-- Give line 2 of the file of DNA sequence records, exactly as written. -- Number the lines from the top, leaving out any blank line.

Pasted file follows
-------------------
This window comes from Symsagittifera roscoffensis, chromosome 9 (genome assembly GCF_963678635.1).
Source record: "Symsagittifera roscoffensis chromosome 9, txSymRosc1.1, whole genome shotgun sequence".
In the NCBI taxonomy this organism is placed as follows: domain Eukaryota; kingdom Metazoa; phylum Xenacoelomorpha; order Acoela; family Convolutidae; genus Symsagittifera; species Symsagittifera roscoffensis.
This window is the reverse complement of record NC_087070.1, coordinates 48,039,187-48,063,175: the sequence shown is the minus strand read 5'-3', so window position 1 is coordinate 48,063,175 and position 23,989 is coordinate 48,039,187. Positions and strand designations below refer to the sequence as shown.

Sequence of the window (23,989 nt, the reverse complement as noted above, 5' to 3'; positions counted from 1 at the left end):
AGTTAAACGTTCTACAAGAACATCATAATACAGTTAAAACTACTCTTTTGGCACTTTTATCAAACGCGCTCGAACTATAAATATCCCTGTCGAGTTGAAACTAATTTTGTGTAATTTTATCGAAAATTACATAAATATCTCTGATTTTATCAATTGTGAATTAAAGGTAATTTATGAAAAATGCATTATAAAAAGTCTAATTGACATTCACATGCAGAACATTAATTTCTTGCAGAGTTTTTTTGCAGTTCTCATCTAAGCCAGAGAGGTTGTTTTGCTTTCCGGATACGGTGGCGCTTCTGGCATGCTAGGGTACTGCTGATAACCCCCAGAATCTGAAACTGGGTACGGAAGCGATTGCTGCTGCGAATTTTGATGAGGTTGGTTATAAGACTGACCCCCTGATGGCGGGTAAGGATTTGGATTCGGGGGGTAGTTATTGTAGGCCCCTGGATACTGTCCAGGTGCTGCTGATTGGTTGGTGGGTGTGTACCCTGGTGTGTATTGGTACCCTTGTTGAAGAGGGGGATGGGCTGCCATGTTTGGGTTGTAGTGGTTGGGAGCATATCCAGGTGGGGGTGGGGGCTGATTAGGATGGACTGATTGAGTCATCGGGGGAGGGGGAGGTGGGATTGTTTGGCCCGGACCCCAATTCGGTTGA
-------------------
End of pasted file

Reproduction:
Source record: "Symsagittifera roscoffensis chromosome 9, txSymRosc1.1, whole genome shotgun sequence".